These verses describe the Divine acts in human kind, and the Divine manifestations in the alternations of night and day, and the dominical acts of disposal in the seasons of the year, and the dominical deeds in life and death on the face of the earth and in the resurrections in this world in a style so elevated that it captivates the minds of the attentive. Since its brilliant, elevated, and wide-reaching style is clearly understood with little study, we shall not open that treasury for now.
And for example,
When the sky is rent asunder * Heeding [the command of] its Sustainer, as in truth it must. * And when the earth is levelled * And casts out what is within it and becomes empty * And it heeds [the command of] its Sustainer, as in truth it must.1
This explains in a truly elevated style the degree of submission and obedience to Almighty God’s command of the skies and the earth. It is like this: just as a commander-in-chief opens two offices to accommodate the matters necessary for fighting, like one for strategy and one for the enrollment of soldiers, and when those matters are accomplished and the fighting is over, he addresses himself to the two offices in order to convert them into something else for some other business, they both say, either through the tongues of those employed in them or through their own tongues: “O Chief! Give us a short respite so that we can clean up the bits and pieces of the former business and throw them out, then you may honour us with your presence. There, we have thrown them out, we await your command. Order what you wish. We hear and obey! Everything you do is true, good, and beneficial.”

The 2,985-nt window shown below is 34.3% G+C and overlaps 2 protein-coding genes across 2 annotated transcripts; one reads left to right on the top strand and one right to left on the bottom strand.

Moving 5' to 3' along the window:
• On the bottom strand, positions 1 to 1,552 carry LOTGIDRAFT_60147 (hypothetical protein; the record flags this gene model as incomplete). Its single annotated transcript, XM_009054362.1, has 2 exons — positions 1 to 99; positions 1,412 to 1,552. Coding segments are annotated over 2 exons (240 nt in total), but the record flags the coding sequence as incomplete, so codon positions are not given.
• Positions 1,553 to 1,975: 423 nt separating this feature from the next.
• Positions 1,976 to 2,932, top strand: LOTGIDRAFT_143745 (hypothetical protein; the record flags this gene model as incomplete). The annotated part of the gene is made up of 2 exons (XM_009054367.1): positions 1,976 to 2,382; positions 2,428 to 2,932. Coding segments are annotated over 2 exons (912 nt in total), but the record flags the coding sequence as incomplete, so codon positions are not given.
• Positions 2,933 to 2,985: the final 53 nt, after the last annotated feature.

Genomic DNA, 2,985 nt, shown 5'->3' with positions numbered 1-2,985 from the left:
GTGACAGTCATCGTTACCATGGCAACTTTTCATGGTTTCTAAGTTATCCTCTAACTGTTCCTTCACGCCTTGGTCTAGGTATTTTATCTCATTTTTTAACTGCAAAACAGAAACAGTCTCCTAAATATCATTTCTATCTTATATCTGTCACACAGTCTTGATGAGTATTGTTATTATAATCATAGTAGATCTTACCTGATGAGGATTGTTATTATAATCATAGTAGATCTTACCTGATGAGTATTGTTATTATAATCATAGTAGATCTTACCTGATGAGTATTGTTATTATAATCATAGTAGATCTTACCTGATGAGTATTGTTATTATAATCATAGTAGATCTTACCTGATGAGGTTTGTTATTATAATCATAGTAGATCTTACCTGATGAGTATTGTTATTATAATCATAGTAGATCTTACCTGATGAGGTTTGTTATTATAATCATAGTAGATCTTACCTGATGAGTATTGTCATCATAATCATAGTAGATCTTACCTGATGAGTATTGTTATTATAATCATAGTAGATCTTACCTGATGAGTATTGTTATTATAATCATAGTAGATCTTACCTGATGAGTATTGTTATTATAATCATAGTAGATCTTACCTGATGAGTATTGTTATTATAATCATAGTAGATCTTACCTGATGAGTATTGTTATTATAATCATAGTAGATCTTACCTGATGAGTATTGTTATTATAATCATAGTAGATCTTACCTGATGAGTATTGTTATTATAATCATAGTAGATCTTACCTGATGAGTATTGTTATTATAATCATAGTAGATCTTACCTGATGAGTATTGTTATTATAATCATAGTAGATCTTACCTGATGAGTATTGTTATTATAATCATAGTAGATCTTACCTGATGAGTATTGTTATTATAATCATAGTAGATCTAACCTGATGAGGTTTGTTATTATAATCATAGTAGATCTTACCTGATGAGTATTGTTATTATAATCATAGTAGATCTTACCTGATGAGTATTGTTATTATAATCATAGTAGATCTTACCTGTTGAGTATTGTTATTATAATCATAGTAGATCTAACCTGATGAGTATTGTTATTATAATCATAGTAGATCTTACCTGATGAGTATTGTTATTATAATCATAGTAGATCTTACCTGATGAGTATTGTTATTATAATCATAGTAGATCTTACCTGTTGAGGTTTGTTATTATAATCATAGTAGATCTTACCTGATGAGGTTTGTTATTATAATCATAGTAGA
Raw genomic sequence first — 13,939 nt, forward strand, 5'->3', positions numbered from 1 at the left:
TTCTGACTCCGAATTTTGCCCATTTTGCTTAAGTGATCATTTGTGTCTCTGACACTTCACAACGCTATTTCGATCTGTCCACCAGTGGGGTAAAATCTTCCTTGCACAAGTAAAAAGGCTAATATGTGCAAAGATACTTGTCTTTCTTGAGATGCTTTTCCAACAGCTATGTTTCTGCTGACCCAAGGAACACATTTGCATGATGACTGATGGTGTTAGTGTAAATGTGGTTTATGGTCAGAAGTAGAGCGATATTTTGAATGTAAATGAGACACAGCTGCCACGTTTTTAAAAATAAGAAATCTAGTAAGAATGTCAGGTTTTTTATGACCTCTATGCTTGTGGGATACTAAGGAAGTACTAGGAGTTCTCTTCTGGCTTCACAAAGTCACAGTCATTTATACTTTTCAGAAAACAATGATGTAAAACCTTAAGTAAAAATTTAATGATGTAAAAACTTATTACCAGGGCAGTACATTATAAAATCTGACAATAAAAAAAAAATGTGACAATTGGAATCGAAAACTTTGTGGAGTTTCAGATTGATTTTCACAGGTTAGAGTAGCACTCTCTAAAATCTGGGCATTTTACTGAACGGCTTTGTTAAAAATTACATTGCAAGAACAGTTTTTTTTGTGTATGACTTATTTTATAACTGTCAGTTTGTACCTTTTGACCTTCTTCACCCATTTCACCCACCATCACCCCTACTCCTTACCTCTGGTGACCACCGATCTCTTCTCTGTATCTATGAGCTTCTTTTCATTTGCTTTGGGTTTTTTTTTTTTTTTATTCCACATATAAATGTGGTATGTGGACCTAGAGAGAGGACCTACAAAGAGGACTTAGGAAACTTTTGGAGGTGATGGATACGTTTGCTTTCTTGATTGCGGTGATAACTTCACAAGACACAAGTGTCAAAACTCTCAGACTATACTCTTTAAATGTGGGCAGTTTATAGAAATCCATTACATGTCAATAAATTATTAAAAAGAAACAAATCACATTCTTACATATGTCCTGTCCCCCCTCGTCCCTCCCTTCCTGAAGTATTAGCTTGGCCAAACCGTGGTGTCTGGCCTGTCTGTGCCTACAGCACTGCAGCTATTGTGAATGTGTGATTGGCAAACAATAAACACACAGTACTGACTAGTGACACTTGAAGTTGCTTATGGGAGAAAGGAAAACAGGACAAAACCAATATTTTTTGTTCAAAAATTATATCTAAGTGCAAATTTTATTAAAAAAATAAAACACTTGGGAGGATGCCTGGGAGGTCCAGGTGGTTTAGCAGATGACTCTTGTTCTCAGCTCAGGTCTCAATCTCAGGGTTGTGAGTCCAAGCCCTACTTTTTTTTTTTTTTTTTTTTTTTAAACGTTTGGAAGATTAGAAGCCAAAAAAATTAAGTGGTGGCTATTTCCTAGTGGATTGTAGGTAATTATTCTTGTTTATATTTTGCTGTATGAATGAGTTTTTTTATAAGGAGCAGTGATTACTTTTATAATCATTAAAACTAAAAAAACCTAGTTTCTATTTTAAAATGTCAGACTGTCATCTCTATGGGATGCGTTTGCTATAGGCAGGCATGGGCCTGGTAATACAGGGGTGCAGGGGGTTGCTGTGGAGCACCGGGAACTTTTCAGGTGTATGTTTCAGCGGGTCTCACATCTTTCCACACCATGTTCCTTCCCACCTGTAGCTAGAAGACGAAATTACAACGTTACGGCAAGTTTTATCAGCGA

In the same way, the heavens and the earth were opened as two arenas of obligation, trial, and examination. After the allotted period is finished, they will put aside the things pertaining to the arena of trial and say: “O our Sustainer! The command is Yours, employ us now in whatever You wish. Our right is only to obey You. Everything You do is right.” Consider carefully the majestic style of those sentences!
And for example,
Then the word went forth: “O earth, swallow up your water! And o sky withhold [your rain]!” And the water abated and the matter was ended. The ark rested on Mount Judi, and the word went forth: “Away with all those who do wrong!”2
In order to point to a mere drop from the sea of eloquence of this verse, we shall show one aspect of its style in the mirror of a comparison. On the victory being won in a great war, the commander says “Cease fire!” to one